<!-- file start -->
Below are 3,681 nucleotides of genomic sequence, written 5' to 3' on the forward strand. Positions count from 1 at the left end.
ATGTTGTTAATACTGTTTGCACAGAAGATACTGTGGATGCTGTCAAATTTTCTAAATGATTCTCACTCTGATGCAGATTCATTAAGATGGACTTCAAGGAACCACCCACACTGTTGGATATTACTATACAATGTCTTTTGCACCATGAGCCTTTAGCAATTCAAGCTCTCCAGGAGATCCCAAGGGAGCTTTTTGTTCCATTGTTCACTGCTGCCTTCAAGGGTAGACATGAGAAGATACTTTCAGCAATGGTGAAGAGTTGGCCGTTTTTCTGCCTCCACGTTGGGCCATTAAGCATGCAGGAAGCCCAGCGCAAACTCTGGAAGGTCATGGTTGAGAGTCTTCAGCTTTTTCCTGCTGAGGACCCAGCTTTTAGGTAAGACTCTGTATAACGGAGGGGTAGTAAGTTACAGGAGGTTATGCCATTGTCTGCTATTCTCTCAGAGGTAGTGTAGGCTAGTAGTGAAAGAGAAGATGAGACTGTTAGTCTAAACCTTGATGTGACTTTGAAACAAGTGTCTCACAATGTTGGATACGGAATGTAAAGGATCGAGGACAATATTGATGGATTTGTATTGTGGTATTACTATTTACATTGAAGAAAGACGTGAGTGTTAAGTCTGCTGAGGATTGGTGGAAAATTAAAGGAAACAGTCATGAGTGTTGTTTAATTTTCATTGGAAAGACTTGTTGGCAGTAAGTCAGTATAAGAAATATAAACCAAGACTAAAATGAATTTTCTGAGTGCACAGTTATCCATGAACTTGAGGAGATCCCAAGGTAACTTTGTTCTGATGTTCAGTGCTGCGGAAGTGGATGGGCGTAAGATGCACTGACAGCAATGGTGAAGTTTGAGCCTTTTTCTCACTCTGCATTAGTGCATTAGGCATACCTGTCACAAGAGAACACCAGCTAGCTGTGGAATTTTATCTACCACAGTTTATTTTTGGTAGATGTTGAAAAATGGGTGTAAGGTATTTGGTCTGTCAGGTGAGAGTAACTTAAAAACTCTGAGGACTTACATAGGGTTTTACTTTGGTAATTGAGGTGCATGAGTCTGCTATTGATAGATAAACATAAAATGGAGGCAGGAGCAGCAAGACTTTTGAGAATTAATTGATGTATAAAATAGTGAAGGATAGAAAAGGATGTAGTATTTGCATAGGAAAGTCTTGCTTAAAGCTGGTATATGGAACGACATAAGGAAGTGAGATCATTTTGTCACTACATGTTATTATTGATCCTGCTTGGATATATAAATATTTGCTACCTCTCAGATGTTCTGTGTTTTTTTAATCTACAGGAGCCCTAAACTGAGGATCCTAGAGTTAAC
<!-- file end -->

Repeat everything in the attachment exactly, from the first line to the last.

Below are 3,681 nucleotides of genomic sequence, written 5' to 3' on the forward strand. Positions count from 1 at the left end.
ATGTTGTTAATACTGTTTGCACAGAAGATACTGTGGATGCTGTCAAATTTTCTAAATGATTCTCACTCTGATGCAGATTCATTAAGATGGACTTCAAGGAACCACCCACACTGTTGGATATTACTATACAATGTCTTTTGCACCATGAGCCTTTAGCAATTCAAGCTCTCCAGGAGATCCCAAGGGAGCTTTTTGTTCCATTGTTCACTGCTGCCTTCAAGGGTAGACATGAGAAGATACTTTCAGCAATGGTGAAGAGTTGGCCGTTTTTCTGCCTCCACGTTGGGCCATTAAGCATGCAGGAAGCCCAGCGCAAACTCTGGAAGGTCATGGTTGAGAGTCTTCAGCTTTTTCCTGCTGAGGACCCAGCTTTTAGGTAAGACTCTGTATAACGGAGGGGTAGTAAGTTACAGGAGGTTATGCCATTGTCTGCTATTCTCTCAGAGGTAGTGTAGGCTAGTAGTGAAAGAGAAGATGAGACTGTTAGTCTAAACCTTGATGTGACTTTGAAACAAGTGTCTCACAATGTTGGATACGGAATGTAAAGGATCGAGGACAATATTGATGGATTTGTATTGTGGTATTACTATTTACATTGAAGAAAGACGTGAGTGTTAAGTCTGCTGAGGATTGGTGGAAAATTAAAGGAAACAGTCATGAGTGTTGTTTAATTTTCATTGGAAAGACTTGTTGGCAGTAAGTCAGTATAAGAAATATAAACCAAGACTAAAATGAATTTTCTGAGTGCACAGTTATCCATGAACTTGAGGAGATCCCAAGGTAACTTTGTTCTGATGTTCAGTGCTGCGGAAGTGGATGGGCGTAAGATGCACTGACAGCAATGGTGAAGTTTGAGCCTTTTTCTCACTCTGCATTAGTGCATTAGGCATACCTGTCACAAGAGAACACCAGCTAGCTGTGGAATTTTATCTACCACAGTTTATTTTTGGTAGATGTTGAAAAATGGGTGTAAGGTATTTGGTCTGTCAGGTGAGAGTAACTTAAAAACTCTGAGGACTTACATAGGGTTTTACTTTGGTAATTGAGGTGCATGAGTCTGCTATTGATAGATAAACATAAAATGGAGGCAGGAGCAGCAAGACTTTTGAGAATTAATTGATGTATAAAATAGTGAAGGATAGAAAAGGATGTAGTATTTGCATAGGAAAGTCTTGCTTAAAGCTGGTATATGGAACGACATAAGGAAGTGAGATCATTTTGTCACTACATGTTATTATTGATCCTGCTTGGATATATAAATATTTGCTACCTCTCAGATGTTCTGTGTTTTTTTAATCTACAGGAGCCCTAAACTGAGGATCCTAGAGTTAAC